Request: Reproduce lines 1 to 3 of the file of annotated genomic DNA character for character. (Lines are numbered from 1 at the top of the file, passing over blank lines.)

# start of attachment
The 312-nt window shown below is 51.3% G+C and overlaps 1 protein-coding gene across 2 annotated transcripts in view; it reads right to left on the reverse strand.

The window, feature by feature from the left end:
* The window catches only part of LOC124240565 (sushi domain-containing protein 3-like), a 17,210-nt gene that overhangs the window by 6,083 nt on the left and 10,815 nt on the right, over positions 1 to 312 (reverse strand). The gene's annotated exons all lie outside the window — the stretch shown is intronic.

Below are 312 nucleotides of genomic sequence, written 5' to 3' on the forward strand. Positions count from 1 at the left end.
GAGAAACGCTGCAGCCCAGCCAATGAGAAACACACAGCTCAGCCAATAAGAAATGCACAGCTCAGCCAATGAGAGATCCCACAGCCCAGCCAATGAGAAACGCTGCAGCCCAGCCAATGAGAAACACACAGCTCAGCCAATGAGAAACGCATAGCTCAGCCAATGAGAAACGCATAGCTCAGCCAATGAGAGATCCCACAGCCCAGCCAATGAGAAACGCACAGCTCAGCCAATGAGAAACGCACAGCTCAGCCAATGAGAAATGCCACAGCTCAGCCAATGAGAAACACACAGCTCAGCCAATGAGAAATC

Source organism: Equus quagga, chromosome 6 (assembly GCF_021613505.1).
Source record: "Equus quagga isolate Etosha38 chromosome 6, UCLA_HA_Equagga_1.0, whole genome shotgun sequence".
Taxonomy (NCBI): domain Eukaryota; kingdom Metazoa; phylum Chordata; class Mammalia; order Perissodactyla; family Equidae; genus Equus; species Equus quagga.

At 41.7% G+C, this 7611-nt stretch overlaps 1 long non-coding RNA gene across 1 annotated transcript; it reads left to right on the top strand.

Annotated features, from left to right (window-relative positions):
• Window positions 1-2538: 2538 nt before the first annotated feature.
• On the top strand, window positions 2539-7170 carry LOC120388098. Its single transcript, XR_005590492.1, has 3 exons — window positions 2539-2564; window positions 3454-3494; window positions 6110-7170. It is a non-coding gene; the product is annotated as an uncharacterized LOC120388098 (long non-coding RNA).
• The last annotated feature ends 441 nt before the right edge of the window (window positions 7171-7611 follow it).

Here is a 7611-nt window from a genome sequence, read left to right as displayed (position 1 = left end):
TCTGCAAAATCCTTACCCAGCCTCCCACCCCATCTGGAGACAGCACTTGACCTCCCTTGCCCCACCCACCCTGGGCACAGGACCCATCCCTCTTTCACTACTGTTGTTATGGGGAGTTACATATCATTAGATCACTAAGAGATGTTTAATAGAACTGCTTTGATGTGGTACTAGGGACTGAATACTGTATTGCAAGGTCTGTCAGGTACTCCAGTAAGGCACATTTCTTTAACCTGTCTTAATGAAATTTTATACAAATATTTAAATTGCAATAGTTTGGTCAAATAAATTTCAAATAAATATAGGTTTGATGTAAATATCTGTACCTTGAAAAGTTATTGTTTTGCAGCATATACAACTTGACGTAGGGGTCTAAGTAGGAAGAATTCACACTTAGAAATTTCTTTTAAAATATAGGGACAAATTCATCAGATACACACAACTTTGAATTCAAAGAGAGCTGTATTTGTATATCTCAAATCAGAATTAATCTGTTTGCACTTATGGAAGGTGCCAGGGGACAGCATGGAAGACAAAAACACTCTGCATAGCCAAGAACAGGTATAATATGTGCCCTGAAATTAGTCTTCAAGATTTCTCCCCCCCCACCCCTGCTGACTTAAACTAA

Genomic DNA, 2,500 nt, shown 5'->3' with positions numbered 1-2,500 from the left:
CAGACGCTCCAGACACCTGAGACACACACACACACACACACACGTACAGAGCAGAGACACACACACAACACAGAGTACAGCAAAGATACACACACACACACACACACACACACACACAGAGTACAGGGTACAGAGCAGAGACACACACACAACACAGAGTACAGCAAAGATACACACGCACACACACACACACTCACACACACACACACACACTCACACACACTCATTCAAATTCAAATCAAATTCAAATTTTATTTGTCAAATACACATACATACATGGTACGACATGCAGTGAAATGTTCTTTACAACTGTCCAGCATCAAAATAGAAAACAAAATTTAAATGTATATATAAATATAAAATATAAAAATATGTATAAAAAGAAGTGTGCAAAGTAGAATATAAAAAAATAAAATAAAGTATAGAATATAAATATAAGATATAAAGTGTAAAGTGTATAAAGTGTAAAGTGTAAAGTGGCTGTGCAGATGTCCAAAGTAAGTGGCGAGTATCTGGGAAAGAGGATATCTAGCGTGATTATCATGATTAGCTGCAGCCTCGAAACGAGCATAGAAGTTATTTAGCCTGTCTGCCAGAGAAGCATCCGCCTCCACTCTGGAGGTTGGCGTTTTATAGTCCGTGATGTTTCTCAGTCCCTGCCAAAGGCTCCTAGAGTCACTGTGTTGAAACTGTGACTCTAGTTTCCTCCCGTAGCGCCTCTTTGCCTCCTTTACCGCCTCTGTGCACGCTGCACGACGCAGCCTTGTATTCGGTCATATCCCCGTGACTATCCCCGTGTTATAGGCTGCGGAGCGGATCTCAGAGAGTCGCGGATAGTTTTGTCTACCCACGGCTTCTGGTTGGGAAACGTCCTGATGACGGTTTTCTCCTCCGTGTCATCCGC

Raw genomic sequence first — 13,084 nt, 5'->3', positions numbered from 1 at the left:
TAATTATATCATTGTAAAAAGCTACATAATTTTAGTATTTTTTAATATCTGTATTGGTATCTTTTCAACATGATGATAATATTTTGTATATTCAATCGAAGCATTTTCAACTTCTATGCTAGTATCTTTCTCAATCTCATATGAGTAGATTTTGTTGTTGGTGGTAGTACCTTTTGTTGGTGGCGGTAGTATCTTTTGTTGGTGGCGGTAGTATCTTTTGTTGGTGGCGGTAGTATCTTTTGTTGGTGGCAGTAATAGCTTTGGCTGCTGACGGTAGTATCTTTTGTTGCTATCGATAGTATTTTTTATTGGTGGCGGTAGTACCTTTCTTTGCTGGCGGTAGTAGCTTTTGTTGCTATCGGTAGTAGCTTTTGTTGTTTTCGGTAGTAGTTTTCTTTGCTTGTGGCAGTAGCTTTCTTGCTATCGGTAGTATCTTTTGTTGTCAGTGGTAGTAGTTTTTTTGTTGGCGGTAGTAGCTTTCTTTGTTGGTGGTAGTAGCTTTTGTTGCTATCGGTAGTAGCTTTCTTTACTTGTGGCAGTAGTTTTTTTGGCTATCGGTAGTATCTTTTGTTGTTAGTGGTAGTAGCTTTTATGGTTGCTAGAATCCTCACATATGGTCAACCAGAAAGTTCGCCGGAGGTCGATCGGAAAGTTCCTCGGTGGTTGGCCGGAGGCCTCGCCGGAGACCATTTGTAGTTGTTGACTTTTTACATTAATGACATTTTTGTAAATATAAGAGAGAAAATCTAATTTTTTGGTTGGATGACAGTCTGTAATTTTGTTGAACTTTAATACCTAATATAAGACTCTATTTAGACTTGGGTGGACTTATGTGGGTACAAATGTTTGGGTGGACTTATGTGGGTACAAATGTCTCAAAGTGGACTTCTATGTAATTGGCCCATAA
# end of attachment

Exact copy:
The 312-nt window shown below is 51.3% G+C and overlaps 1 protein-coding gene across 2 annotated transcripts in view; it reads right to left on the reverse strand.

The window, feature by feature from the left end:
* The window catches only part of LOC124240565 (sushi domain-containing protein 3-like), a 17,210-nt gene that overhangs the window by 6,083 nt on the left and 10,815 nt on the right, over positions 1 to 312 (reverse strand). The gene's annotated exons all lie outside the window — the stretch shown is intronic.